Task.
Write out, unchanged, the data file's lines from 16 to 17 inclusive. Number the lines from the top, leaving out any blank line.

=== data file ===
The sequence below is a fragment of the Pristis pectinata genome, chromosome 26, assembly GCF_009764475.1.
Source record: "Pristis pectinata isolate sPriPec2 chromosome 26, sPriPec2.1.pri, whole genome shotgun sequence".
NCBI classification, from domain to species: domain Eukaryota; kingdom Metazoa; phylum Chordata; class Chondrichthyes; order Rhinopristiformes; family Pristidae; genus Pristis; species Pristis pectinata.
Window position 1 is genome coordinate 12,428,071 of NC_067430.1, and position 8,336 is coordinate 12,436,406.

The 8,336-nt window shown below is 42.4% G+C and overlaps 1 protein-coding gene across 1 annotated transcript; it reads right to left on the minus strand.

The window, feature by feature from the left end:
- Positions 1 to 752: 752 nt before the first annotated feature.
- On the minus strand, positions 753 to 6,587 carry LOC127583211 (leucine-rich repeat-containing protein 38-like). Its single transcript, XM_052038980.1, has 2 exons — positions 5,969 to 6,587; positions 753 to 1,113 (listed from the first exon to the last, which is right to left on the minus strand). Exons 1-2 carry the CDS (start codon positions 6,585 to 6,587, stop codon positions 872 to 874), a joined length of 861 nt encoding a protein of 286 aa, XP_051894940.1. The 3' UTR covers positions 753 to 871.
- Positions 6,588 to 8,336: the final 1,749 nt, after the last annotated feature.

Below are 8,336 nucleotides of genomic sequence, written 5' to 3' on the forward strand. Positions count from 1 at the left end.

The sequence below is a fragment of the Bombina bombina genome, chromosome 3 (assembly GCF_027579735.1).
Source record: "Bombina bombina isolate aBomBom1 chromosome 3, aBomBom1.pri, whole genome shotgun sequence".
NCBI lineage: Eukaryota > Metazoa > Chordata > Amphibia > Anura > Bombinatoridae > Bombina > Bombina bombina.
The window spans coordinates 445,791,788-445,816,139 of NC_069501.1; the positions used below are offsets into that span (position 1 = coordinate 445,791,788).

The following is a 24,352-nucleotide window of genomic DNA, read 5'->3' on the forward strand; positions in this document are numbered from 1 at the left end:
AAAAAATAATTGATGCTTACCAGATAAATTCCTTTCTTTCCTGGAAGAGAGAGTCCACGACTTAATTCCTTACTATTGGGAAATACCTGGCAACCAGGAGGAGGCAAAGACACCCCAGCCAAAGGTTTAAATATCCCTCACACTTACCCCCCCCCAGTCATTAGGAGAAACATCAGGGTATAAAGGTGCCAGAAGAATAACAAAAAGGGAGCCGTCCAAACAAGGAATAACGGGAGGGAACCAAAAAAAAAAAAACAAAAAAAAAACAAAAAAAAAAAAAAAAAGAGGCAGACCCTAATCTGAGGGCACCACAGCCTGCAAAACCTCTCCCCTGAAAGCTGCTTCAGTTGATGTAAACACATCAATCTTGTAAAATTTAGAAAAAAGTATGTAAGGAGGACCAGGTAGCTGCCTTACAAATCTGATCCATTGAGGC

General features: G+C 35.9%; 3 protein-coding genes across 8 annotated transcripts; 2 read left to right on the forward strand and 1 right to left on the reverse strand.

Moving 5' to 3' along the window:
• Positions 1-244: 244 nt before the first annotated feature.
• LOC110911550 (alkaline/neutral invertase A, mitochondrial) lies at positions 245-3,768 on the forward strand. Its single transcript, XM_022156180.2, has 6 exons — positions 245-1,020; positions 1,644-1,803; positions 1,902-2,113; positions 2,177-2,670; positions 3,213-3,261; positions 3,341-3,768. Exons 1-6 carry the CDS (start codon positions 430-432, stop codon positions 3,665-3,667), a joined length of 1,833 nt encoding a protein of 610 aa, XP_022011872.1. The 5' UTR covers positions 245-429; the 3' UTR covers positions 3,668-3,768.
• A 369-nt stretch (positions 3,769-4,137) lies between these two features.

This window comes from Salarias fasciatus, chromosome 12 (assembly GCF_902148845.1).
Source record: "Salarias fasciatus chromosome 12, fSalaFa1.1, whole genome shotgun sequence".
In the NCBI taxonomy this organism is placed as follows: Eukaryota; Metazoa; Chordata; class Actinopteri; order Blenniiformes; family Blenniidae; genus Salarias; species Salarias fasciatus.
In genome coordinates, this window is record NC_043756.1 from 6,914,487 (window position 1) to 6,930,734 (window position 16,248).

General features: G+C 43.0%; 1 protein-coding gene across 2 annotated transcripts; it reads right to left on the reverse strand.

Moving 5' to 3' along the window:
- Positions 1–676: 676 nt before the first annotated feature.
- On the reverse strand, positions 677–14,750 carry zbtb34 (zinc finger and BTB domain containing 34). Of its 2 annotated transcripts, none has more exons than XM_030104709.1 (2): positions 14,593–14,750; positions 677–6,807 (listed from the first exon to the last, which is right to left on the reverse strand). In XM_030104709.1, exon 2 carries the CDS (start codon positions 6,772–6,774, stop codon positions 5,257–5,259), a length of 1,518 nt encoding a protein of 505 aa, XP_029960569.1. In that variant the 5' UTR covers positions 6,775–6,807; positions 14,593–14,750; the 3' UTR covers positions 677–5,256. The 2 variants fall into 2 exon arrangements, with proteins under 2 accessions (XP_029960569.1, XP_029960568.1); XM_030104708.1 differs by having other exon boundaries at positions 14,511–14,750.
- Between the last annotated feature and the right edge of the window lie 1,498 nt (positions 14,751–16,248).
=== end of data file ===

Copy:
AAAAAATAATTGATGCTTACCAGATAAATTCCTTTCTTTCCTGGAAGAGAGAGTCCACGACTTAATTCCTTACTATTGGGAAATACCTGGCAACCAGGAGGAGGCAAAGACACCCCAGCCAAAGGTTTAAATATCCCTCACACTTACCCCCCCCCAGTCATTAGGAGAAACATCAGGGTATAAAGGTGCCAGAAGAATAACAAAAAGGGAGCCGTCCAAACAAGGAATAACGGGAGGGAACCAAAAAAAAAAAAACAAAAAAAAAACAAAAAAAAAAAAAAAAAGAGGCAGACCCTAATCTGAGGGCACCACAGCCTGCAAAACCTCTCCCCTGAAAGCTGCTTCAGTTGATGTAAACACATCAATCTTGTAAAATTTAGAAAAAAGTATGTAAGGAGGACCAGGTAGCTGCCTTACAAATCTGATCCATTGAGGC

General features: G+C 35.9%; 3 protein-coding genes across 8 annotated transcripts; 2 read left to right on the forward strand and 1 right to left on the reverse strand.